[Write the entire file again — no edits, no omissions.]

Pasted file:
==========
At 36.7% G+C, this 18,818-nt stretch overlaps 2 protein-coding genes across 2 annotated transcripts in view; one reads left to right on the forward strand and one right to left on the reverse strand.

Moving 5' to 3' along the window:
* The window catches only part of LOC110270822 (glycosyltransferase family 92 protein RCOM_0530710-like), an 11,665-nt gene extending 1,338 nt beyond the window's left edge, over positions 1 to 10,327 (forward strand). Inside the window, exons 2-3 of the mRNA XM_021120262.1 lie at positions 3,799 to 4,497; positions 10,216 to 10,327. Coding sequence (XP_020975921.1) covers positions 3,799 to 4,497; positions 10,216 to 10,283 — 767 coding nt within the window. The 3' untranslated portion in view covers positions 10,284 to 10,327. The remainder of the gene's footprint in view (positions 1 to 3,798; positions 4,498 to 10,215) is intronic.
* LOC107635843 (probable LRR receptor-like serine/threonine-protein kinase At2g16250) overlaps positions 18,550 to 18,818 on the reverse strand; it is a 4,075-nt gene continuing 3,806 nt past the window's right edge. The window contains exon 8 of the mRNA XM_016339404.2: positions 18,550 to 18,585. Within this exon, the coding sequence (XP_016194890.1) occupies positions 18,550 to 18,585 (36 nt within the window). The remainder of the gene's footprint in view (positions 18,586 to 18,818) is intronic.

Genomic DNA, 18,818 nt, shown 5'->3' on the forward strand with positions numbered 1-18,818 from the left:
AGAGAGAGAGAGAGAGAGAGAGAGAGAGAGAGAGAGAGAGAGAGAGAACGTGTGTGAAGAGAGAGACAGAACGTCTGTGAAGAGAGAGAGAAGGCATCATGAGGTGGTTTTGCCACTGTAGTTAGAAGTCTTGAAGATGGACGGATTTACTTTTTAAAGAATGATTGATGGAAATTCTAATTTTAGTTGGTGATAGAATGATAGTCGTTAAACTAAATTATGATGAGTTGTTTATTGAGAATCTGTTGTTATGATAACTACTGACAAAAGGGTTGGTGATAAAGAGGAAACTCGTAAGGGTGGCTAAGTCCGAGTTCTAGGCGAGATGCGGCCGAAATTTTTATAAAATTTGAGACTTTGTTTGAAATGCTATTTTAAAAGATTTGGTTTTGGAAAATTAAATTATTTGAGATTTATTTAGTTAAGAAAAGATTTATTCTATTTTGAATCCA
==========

At 36.7% G+C, this 18,818-nt stretch overlaps 2 protein-coding genes across 2 annotated transcripts in view; one reads left to right on the forward strand and one right to left on the reverse strand.

Moving 5' to 3' along the window:
* The window catches only part of LOC110270822 (glycosyltransferase family 92 protein RCOM_0530710-like), an 11,665-nt gene extending 1,338 nt beyond the window's left edge, over positions 1 to 10,327 (forward strand). Inside the window, exons 2-3 of the mRNA XM_021120262.1 lie at positions 3,799 to 4,497; positions 10,216 to 10,327. Coding sequence (XP_020975921.1) covers positions 3,799 to 4,497; positions 10,216 to 10,283 — 767 coding nt within the window. The 3' untranslated portion in view covers positions 10,284 to 10,327. The remainder of the gene's footprint in view (positions 1 to 3,798; positions 4,498 to 10,215) is intronic.
* LOC107635843 (probable LRR receptor-like serine/threonine-protein kinase At2g16250) overlaps positions 18,550 to 18,818 on the reverse strand; it is a 4,075-nt gene continuing 3,806 nt past the window's right edge. The window contains exon 8 of the mRNA XM_016339404.2: positions 18,550 to 18,585. Within this exon, the coding sequence (XP_016194890.1) occupies positions 18,550 to 18,585 (36 nt within the window). The remainder of the gene's footprint in view (positions 18,586 to 18,818) is intronic.

Genomic DNA, 18,818 nt, shown 5'->3' on the forward strand with positions numbered 1-18,818 from the left:
AGAGAGAGAGAGAGAGAGAGAGAGAGAGAGAGAGAGAGAGAGAGAGAACGTGTGTGAAGAGAGAGACAGAACGTCTGTGAAGAGAGAGAGAAGGCATCATGAGGTGGTTTTGCCACTGTAGTTAGAAGTCTTGAAGATGGACGGATTTACTTTTTAAAGAATGATTGATGGAAATTCTAATTTTAGTTGGTGATAGAATGATAGTCGTTAAACTAAATTATGATGAGTTGTTTATTGAGAATCTGTTGTTATGATAACTACTGACAAAAGGGTTGGTGATAAAGAGGAAACTCGTAAGGGTGGCTAAGTCCGAGTTCTAGGCGAGATGCGGCCGAAATTTTTATAAAATTTGAGACTTTGTTTGAAATGCTATTTTAAAAGATTTGGTTTTGGAAAATTAAATTATTTGAGATTTATTTAGTTAAGAAAAGATTTATTCTATTTTGAATCCA